For a month now, I have been touring with my first memoir, A Cup of Water Under My Bed, but all I can think about is a teenager I interviewed thirteen years ago. I was in a master's program at New York University, studying to become a journalist. He was learning ceramics in a high school outside of Manhattan. In the studio at his school, he showed me the ceramic bowl he had made. It was shaped like an old man's hands. The hands were viejito, old and strong, and cupped together. These hands had worked.
Outside of the studio, the teenager had fought with his dad. His papi wanted him to leave school and work construction. Neither of them had papers. The boy wanted to make art. Some nights, the boy slept on the bench at the bus station. His art teacher finally took him in and tried to keep his citizenship status a secret. He won an arts contest in town and ended up on a public stage with the mayor. He told me about this in the art studio, standing next to a work table, the two of us surrounded by the messy dazzle of art in progress: tubes of acrylic paints, the half-done ceramics, the canvasses and brushes and manchas of pintura. He had a handsome face and dark eyes, and he didn't have papers but he had his art, which is to say he had a crazy desire to craft meaning from life.
He told me about being on stage for the arts contest with no papeles but standing next to the mayor of a town in the suburbs of New York City. The town, like the rest of the United States, was starting to go brown, and the boy without papers had won the contest with his ceramic of the cupped hands. He walked onto that stage, and for the first time, he mattered. "I was somebody," he said, standing by this work table in a T-shirt and jeans. He said it with such conviction, such insistence -- "I was somebody" -- because he knew deep down inside that not everyone in the world agreed with him. His own papi didn't agree with him. Who had ever paid the rent with art?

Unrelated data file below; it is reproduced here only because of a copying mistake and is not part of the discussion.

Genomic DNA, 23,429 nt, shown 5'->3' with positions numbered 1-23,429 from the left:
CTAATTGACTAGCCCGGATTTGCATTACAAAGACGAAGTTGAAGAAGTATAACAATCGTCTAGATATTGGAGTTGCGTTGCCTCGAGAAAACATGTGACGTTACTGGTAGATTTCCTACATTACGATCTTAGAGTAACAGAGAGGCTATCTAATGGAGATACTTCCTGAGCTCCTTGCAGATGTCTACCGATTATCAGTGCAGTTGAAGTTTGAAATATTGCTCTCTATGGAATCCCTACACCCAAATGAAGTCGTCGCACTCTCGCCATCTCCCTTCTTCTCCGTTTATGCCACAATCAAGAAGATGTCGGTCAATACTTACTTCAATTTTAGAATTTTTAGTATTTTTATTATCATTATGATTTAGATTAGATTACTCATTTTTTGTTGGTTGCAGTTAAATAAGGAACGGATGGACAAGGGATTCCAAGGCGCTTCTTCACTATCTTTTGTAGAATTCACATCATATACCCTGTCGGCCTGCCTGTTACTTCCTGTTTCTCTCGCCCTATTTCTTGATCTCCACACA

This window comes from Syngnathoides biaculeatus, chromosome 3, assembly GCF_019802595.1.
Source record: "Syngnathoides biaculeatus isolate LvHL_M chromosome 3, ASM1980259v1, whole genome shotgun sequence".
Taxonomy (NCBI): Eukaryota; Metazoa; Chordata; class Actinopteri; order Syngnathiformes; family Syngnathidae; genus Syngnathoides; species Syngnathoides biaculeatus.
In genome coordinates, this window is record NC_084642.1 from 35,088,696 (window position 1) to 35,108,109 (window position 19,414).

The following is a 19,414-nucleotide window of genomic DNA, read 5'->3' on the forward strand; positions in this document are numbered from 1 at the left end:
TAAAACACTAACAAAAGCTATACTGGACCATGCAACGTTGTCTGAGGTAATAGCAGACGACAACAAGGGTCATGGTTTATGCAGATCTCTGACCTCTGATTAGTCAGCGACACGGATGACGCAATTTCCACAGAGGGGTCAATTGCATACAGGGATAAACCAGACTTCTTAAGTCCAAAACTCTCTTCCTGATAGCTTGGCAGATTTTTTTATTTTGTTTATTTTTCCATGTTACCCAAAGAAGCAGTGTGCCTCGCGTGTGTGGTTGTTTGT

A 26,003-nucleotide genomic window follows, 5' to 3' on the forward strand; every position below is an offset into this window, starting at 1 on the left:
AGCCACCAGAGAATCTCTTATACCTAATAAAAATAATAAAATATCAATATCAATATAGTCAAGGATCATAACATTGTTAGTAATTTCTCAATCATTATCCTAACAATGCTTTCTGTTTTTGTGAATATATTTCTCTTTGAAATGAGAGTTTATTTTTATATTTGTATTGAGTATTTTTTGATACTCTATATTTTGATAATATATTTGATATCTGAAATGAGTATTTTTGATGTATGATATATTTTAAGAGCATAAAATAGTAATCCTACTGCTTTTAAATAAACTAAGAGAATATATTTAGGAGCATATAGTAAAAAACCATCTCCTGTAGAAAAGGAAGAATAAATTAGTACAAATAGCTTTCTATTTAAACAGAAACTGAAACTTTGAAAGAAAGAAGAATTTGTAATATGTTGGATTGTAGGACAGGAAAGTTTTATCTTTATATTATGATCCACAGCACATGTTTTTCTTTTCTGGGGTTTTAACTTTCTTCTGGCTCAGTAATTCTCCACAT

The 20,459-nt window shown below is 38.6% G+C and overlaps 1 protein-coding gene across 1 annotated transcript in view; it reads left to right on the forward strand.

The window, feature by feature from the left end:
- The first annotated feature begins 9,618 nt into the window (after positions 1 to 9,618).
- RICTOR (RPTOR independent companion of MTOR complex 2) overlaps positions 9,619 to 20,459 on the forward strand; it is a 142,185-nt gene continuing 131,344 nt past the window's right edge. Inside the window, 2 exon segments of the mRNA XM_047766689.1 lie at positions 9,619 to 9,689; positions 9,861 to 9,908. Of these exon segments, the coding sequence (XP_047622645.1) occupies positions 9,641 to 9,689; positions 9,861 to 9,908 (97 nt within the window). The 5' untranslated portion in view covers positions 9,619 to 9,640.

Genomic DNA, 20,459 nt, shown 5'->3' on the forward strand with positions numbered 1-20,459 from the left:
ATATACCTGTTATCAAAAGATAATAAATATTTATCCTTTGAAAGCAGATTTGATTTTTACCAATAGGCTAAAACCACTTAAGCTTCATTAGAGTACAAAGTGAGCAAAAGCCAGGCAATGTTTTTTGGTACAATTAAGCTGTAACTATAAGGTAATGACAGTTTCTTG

I think of the boy often now that I have a finished copy of my first memoir. I turn the pages and examine the binding and study the font type of the words. I scan the pages looking for Spanish words and the names of the women who raised me and who didn't have papers once upon a time. I stare at the book and remember that I grew up feeling like that boy. In the eighties in New Jersey, I was not a somebody. No one who I loved was a somebody.
When people hear me say that I grew up in two worlds, they think I mean white and Latino. Sometimes I do. Most of the time, I mean a world with power and one without it. I mean the lady who approved people for WIC and the women who actually needed the cheese and leche. I agree with the scholars and the activists who insist that people like me and the lady on the WIC line do, in fact, have power. It is just that our power looks different; it's not institutionalized. I also know, however, that you can march in peace or loot the stores all night or write a book, and still you come home and look around and all you see are people who can't find work or can't stop boozing, and you turn on the news and it is another story about how our lives don't matter.
So, for people like me and that teenager I interviewed thirteen years ago, a finished book is not a book. It is an affirmation that our lives matter, that the lives of the people who raised us matter even when we write the truth about those people. We do not have to be perfect to matter.
I am remembering how the teenage boy shaped his ceramic bowl like a pair of cupped hands, and how it was hard to tell if the hands were offering you water or begging for agua. The work was supplication and request, the echo of "your lives don't matter" and the insistence of "I am somebody, look at my hands."